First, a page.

Gardening Guru: Mosquito Trouble

By Pam Wallace

UCCE Master Gardener

Last year, we published an article on the Aedes aegypti mosquito. This year, as I sit here struggling to not scratch the itchy welts on my ankles and elbows, and after hearing from numerous friends and neighbors about how they are unable to enjoy their backyards as much as they want, I thought we could all use a reminder about this pest, and what to do about it. One thing to remember is that while a broad spectrum insecticide will kill these pests, it will not affect the eggs they have already laid, and it will also kill any beneficial insects you have in your yard—like bees and butterflies! So please be cautious about spraying!

There’s a new(ish) pesky critter in town, and while it doesn’t directly affect our garden plants, it does affect our gardens, and more importantly, our gardeners!

Have you been bothered by multiple large, itchy welts, especially around your lower legs? Did you think the culprit was a gnat? Have you curtailed your backyard activities in order to avoid these bites? If you’ve answered yes to any of these questions, then it’s time to find out if you are unknowingly harboring the Aedes aegypti mosquito and allowing it to breed in your yard.

Basic Facts: The Aedes aegypti is a different mosquito species from the native California mosquitoes that most of us in the Valley are used to. It is much smaller, measuring only 1⁄8 to ¼ inches. Although this mosquito will bite at night and target any available area of your body, it does prefer to bite the lower legs during the daytime hours. It is so small, most people don’t feel it bite. What I find the most annoying about these bites is their excessive itch that no amount of anti-itch cream seems to alleviate.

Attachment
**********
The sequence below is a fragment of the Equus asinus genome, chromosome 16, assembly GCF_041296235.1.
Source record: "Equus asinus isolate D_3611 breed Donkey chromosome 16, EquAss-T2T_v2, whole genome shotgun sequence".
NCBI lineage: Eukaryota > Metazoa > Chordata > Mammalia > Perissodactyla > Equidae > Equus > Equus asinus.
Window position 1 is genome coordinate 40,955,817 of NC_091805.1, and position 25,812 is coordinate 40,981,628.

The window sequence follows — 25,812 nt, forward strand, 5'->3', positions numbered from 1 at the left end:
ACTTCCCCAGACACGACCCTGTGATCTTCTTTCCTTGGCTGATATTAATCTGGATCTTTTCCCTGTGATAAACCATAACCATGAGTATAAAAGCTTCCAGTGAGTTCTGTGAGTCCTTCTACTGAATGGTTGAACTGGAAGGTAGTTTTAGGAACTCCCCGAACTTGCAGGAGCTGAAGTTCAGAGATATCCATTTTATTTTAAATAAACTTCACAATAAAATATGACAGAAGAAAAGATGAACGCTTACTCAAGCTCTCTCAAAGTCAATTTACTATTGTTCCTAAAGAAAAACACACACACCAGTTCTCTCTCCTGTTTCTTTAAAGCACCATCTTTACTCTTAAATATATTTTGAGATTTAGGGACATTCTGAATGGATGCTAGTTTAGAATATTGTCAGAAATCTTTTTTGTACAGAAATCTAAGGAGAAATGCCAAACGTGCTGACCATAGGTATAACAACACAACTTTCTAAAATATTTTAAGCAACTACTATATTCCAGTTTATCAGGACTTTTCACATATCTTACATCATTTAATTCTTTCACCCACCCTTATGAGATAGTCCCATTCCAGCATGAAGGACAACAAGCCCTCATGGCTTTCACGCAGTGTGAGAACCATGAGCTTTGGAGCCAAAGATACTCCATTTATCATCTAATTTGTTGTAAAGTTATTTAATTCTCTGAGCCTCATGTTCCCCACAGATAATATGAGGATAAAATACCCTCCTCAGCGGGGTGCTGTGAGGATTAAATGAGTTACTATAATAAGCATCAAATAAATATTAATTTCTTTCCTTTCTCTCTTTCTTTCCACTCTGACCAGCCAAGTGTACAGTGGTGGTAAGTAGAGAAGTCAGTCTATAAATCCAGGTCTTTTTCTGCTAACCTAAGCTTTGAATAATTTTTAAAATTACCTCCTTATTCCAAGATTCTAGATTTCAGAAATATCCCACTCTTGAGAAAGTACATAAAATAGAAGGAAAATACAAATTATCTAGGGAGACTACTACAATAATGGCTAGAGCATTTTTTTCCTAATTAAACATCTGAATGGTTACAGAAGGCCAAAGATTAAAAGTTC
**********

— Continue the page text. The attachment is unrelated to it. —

Aedes aegypti is commonly known as the Yellow Fever mosquito. It can also transmit dengue, Zika, and chikungunya viruses, although it is important to note that none of these diseases are currently found in California. Although this mosquito can also transmit West Nile virus, it is not considered a significant source of infection. Invasive mosquitoes must acquire the virus from an infected human in order to transmit it.

Life Cycle: Only the female Aedes aegypti bites—it needs a protein found only in blood in order to produce its eggs. Although they can acquire this blood from any mammal, they prefer to feed on humans. About three days after feeding, the mosquito lays her eggs along the sides of a container holding as little as a teaspoon of water, or on a moist surface that is likely to later be flooded by water. The eggs will remain dormant until flooding occurs, which can be months or even years later. After hatching, the larvae, or wigglers, live in stagnant or nearly still water until they pupate into the adult stage. In summer the entire life cycle, from egg to adult, can be completed in a week or less. As each female can lay hundreds of eggs, you can imagine how many new adults are hatching every month. The winter months will slow this mosquito down, but unfortunately, they will still be around and ready to feast!.

Habitat: Residential backyards, where they are close to their food source, are the ideal habitat for the Aedes aegypti mosquito and its larvae. They will lay their eggs in artificial or natural water containers such as: water storage containers, flower pots, discarded tires, plates under potted plants, cemetery vases, buckets, tin cans, clogged rain gutters, ornamental fountains, water bowls for pets, birdbaths, etc. This species has also been found in underground collections of water such as open or unsealed septic tanks, storm drains, wells, and water meters. These mosquitoes can use natural locations or habitats (for example treeholes and plant axils).